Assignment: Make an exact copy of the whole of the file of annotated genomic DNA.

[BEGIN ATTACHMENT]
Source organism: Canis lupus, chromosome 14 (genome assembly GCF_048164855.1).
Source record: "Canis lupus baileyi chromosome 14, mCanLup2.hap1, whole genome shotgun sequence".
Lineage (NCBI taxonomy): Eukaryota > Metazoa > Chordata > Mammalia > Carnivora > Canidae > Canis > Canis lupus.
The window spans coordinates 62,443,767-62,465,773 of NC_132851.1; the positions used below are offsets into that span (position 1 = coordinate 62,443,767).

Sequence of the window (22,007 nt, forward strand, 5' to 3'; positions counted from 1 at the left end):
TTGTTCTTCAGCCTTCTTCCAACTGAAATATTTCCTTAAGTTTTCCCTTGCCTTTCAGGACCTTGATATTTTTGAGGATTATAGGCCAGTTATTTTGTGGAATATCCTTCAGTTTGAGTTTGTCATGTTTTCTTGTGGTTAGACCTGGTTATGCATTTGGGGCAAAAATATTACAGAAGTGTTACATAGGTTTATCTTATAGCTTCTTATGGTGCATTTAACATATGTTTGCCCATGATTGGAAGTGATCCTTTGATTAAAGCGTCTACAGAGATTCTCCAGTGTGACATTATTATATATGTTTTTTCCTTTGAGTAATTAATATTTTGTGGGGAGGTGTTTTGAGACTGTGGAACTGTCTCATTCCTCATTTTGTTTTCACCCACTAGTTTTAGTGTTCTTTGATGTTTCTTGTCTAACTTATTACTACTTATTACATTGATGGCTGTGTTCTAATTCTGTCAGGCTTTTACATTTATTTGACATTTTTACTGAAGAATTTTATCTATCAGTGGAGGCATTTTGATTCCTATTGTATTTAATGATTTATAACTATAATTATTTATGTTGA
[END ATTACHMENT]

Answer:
Source organism: Canis lupus, chromosome 14 (genome assembly GCF_048164855.1).
Source record: "Canis lupus baileyi chromosome 14, mCanLup2.hap1, whole genome shotgun sequence".
Lineage (NCBI taxonomy): Eukaryota > Metazoa > Chordata > Mammalia > Carnivora > Canidae > Canis > Canis lupus.
The window spans coordinates 62,443,767-62,465,773 of NC_132851.1; the positions used below are offsets into that span (position 1 = coordinate 62,443,767).

Sequence of the window (22,007 nt, forward strand, 5' to 3'; positions counted from 1 at the left end):
TTGTTCTTCAGCCTTCTTCCAACTGAAATATTTCCTTAAGTTTTCCCTTGCCTTTCAGGACCTTGATATTTTTGAGGATTATAGGCCAGTTATTTTGTGGAATATCCTTCAGTTTGAGTTTGTCATGTTTTCTTGTGGTTAGACCTGGTTATGCATTTGGGGCAAAAATATTACAGAAGTGTTACATAGGTTTATCTTATAGCTTCTTATGGTGCATTTAACATATGTTTGCCCATGATTGGAAGTGATCCTTTGATTAAAGCGTCTACAGAGATTCTCCAGTGTGACATTATTATATATGTTTTTTCCTTTGAGTAATTAATATTTTGTGGGGAGGTGTTTTGAGACTGTGGAACTGTCTCATTCCTCATTTTGTTTTCACCCACTAGTTTTAGTGTTCTTTGATGTTTCTTGTCTAACTTATTACTACTTATTACATTGATGGCTGTGTTCTAATTCTGTCAGGCTTTTACATTTATTTGACATTTTTACTGAAGAATTTTATCTATCAGTGGAGGCATTTTGATTCCTATTGTATTTAATGATTTATAACTATAATTATTTATGTTGA